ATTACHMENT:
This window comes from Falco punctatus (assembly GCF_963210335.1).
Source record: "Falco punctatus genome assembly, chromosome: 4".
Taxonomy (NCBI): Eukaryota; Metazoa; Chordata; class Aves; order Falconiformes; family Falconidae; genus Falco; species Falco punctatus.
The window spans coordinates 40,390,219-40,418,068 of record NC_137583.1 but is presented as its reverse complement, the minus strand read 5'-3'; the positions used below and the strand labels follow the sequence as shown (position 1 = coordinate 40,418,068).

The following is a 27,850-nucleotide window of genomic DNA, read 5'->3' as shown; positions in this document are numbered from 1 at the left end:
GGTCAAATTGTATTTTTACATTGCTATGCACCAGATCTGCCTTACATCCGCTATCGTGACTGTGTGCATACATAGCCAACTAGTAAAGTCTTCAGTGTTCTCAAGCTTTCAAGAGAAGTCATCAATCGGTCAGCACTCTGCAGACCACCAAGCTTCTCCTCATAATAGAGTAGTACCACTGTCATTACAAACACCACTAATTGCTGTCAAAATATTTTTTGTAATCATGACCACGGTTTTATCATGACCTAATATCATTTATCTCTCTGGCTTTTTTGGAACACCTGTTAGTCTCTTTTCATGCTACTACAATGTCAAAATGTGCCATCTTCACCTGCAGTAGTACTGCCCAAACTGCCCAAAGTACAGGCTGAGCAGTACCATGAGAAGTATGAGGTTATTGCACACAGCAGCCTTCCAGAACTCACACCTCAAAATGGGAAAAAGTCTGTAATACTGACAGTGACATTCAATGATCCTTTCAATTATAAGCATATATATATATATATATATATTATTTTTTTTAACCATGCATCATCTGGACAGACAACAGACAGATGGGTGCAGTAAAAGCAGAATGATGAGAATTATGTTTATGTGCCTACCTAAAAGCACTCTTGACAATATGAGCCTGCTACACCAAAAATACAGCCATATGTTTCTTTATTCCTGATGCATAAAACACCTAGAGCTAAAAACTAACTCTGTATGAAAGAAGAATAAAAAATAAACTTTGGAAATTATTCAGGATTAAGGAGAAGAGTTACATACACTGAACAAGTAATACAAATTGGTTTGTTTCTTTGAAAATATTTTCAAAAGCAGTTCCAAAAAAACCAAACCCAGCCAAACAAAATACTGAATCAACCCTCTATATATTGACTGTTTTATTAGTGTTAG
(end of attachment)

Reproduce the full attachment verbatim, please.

This window comes from Falco punctatus (assembly GCF_963210335.1).
Source record: "Falco punctatus genome assembly, chromosome: 4".
Taxonomy (NCBI): Eukaryota; Metazoa; Chordata; class Aves; order Falconiformes; family Falconidae; genus Falco; species Falco punctatus.
The window spans coordinates 40,390,219-40,418,068 of record NC_137583.1 but is presented as its reverse complement, the minus strand read 5'-3'; the positions used below and the strand labels follow the sequence as shown (position 1 = coordinate 40,418,068).

The following is a 27,850-nucleotide window of genomic DNA, read 5'->3' as shown; positions in this document are numbered from 1 at the left end:
GGTCAAATTGTATTTTTACATTGCTATGCACCAGATCTGCCTTACATCCGCTATCGTGACTGTGTGCATACATAGCCAACTAGTAAAGTCTTCAGTGTTCTCAAGCTTTCAAGAGAAGTCATCAATCGGTCAGCACTCTGCAGACCACCAAGCTTCTCCTCATAATAGAGTAGTACCACTGTCATTACAAACACCACTAATTGCTGTCAAAATATTTTTTGTAATCATGACCACGGTTTTATCATGACCTAATATCATTTATCTCTCTGGCTTTTTTGGAACACCTGTTAGTCTCTTTTCATGCTACTACAATGTCAAAATGTGCCATCTTCACCTGCAGTAGTACTGCCCAAACTGCCCAAAGTACAGGCTGAGCAGTACCATGAGAAGTATGAGGTTATTGCACACAGCAGCCTTCCAGAACTCACACCTCAAAATGGGAAAAAGTCTGTAATACTGACAGTGACATTCAATGATCCTTTCAATTATAAGCATATATATATATATATATATATTATTTTTTTTAACCATGCATCATCTGGACAGACAACAGACAGATGGGTGCAGTAAAAGCAGAATGATGAGAATTATGTTTATGTGCCTACCTAAAAGCACTCTTGACAATATGAGCCTGCTACACCAAAAATACAGCCATATGTTTCTTTATTCCTGATGCATAAAACACCTAGAGCTAAAAACTAACTCTGTATGAAAGAAGAATAAAAAATAAACTTTGGAAATTATTCAGGATTAAGGAGAAGAGTTACATACACTGAACAAGTAATACAAATTGGTTTGTTTCTTTGAAAATATTTTCAAAAGCAGTTCCAAAAAAACCAAACCCAGCCAAACAAAATACTGAATCAACCCTCTATATATTGACTGTTTTATTAGTGTTAG